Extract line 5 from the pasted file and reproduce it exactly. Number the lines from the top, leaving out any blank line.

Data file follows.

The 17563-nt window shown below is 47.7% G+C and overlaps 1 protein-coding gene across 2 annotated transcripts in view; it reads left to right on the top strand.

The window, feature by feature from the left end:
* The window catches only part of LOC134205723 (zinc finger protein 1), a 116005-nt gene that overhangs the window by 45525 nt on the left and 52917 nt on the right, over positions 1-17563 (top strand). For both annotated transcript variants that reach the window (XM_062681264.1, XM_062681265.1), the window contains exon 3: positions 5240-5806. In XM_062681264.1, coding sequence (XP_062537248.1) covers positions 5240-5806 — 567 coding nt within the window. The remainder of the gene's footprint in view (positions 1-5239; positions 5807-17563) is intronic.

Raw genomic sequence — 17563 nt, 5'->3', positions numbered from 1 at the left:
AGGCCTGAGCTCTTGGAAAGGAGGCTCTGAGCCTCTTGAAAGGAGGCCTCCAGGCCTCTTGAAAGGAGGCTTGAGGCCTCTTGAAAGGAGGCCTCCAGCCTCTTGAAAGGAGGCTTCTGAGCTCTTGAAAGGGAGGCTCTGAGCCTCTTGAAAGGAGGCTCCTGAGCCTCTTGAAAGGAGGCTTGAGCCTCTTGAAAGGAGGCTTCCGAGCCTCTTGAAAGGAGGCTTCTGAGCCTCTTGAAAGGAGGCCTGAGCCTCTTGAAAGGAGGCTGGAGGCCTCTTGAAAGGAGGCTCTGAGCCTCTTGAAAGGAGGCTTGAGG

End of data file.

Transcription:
AGGCCTGAGCTCTTGGAAAGGAGGCTCTGAGCCTCTTGAAAGGAGGCCTCCAGGCCTCTTGAAAGGAGGCTTGAGGCCTCTTGAAAGGAGGCCTCCAGCCTCTTGAAAGGAGGCTTCTGAGCTCTTGAAAGGGAGGCTCTGAGCCTCTTGAAAGGAGGCTCCTGAGCCTCTTGAAAGGAGGCTTGAGCCTCTTGAAAGGAGGCTTCCGAGCCTCTTGAAAGGAGGCTTCTGAGCCTCTTGAAAGGAGGCCTGAGCCTCTTGAAAGGAGGCTGGAGGCCTCTTGAAAGGAGGCTCTGAGCCTCTTGAAAGGAGGCTTGAGG